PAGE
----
Picture the scene: it's a rainy Tuesday morning in the high street and you have a long list of things to do, the first of which involves a trip to the bank.
Fate, however, has other plans. The bank doors are firmly shut, the night safe sealed and the windows blanked out inside. Taped to the door is a single sheet of paper with a printed message: the bank will be closed for refurbishment for the next four weeks.
You are, it helpfully adds, welcome to visit any of the branches in the neighbouring towns, a mere 20 miles or so away. Judging by the expressions of the half-dozen or so customers reading the notice, this is a rather less than satisfactory arrangement.
A quick straw poll makes it clear that none of these customers - some of whom make weekly visits to the bank - has been notified by letter, text or telephone call that a month-long closure was imminent and neither was there any public indication in the branch itself.
Instead, the bank staff took advantage of the bank holiday weekend to 'fold their tents, like the Arabs, and quietly steal away', leaving behind one functioning cash machine and a great deal of resentment.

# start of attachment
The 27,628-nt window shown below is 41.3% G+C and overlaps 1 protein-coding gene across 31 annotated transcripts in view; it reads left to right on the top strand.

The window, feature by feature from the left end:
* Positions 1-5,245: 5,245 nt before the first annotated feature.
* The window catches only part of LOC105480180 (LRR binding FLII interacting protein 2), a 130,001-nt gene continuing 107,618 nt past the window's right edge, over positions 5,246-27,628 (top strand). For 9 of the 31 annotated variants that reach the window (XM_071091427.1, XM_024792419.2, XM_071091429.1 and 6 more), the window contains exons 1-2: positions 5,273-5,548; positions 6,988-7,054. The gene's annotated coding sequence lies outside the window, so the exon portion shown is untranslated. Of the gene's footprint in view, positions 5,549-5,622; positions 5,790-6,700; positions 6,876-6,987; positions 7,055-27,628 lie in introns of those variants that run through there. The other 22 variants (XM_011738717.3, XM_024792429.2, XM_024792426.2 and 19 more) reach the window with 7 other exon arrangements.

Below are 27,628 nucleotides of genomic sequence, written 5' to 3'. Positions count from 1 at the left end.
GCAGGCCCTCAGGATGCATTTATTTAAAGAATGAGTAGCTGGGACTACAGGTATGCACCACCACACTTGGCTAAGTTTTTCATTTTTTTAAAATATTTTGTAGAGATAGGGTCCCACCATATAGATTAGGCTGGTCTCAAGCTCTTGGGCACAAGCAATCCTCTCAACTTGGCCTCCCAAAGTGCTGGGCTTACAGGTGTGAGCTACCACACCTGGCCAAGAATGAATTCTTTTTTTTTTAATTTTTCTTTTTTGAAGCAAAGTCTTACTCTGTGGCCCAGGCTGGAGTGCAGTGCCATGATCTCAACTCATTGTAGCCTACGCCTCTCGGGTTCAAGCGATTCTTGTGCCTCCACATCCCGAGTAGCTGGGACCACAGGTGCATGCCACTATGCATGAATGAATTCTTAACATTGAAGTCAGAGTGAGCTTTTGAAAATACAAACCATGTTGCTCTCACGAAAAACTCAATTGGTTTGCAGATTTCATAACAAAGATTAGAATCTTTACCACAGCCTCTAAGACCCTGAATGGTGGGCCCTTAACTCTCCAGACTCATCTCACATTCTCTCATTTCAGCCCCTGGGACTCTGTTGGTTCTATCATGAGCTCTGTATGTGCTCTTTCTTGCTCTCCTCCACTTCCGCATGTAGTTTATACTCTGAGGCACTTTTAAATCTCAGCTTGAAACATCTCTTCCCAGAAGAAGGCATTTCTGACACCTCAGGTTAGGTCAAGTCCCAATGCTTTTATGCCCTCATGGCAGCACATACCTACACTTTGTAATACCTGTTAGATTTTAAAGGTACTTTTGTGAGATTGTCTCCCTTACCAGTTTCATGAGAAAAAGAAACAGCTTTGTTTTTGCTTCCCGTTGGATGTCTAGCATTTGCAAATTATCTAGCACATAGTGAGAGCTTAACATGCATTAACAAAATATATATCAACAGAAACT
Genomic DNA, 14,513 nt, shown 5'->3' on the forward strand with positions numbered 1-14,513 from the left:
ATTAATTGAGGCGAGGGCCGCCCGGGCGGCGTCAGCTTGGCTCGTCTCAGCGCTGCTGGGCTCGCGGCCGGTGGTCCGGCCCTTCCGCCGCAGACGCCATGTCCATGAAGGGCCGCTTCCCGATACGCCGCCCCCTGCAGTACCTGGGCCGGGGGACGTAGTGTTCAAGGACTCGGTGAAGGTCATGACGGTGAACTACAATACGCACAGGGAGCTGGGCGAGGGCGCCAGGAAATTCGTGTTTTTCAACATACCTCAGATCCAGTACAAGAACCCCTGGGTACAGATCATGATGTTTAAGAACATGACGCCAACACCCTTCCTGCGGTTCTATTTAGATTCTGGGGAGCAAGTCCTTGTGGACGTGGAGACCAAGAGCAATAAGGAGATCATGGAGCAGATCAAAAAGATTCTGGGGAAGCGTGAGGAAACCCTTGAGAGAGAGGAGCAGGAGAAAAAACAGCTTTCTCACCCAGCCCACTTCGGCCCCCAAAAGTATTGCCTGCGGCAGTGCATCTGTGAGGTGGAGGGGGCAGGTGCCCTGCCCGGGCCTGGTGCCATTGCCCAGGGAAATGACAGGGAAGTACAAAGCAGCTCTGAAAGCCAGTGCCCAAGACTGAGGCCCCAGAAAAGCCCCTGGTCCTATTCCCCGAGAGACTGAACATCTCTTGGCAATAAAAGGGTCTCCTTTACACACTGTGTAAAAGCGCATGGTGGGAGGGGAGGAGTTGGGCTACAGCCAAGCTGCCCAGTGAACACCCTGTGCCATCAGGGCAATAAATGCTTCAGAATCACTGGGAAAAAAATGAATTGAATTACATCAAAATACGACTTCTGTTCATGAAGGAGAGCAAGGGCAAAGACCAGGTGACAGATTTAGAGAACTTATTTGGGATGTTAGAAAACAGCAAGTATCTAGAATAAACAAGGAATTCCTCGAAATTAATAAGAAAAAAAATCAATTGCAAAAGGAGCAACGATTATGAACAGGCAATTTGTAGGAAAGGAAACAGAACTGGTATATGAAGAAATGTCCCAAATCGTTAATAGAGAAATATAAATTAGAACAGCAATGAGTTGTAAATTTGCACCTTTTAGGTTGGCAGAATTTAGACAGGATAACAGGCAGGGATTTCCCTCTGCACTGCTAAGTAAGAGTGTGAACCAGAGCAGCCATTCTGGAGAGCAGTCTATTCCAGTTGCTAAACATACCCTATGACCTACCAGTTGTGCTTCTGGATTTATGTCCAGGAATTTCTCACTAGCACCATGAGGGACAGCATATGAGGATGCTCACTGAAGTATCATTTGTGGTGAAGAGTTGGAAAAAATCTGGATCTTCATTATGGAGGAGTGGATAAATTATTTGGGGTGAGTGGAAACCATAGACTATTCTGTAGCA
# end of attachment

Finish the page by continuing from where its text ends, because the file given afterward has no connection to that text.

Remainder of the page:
A clue to the motive behind this moonlight flit may be found in the notice on the door, which recommends using the bank's online service instead. Though I doubt that they contrived the closure expressly to force their customers to adopt it, the way online banking has been pushed recently by cashiers and other staff suggests that the management saw this as a golden opportunity to increase the take-up rates.
This is, perhaps, the beginning of the end for those who cannot or will not embrace the new technology and commit their savings to the dubious security of cyberspace. Banks already offer favourable interest rates and extra benefits to online customers in a clear bid to hasten the day when they can dispense with an expensive and inconvenient real life presence on the high street for good.
The same phenomenon is creeping into other spheres; businesses and the public sector increasingly offer discounts for online bill payment or official registration - occasionally followed by notification that their database has been hacked and 'it is essential that you change all your passwords immediately' - in a bid to maximise their profits and efficiency by removing any semblance of human interaction with their 'valued' customers.
"We are" said the Tavern's resident Wise Woman recently, "being farmed - it's the only word for it."
Sadly, I have to agree.
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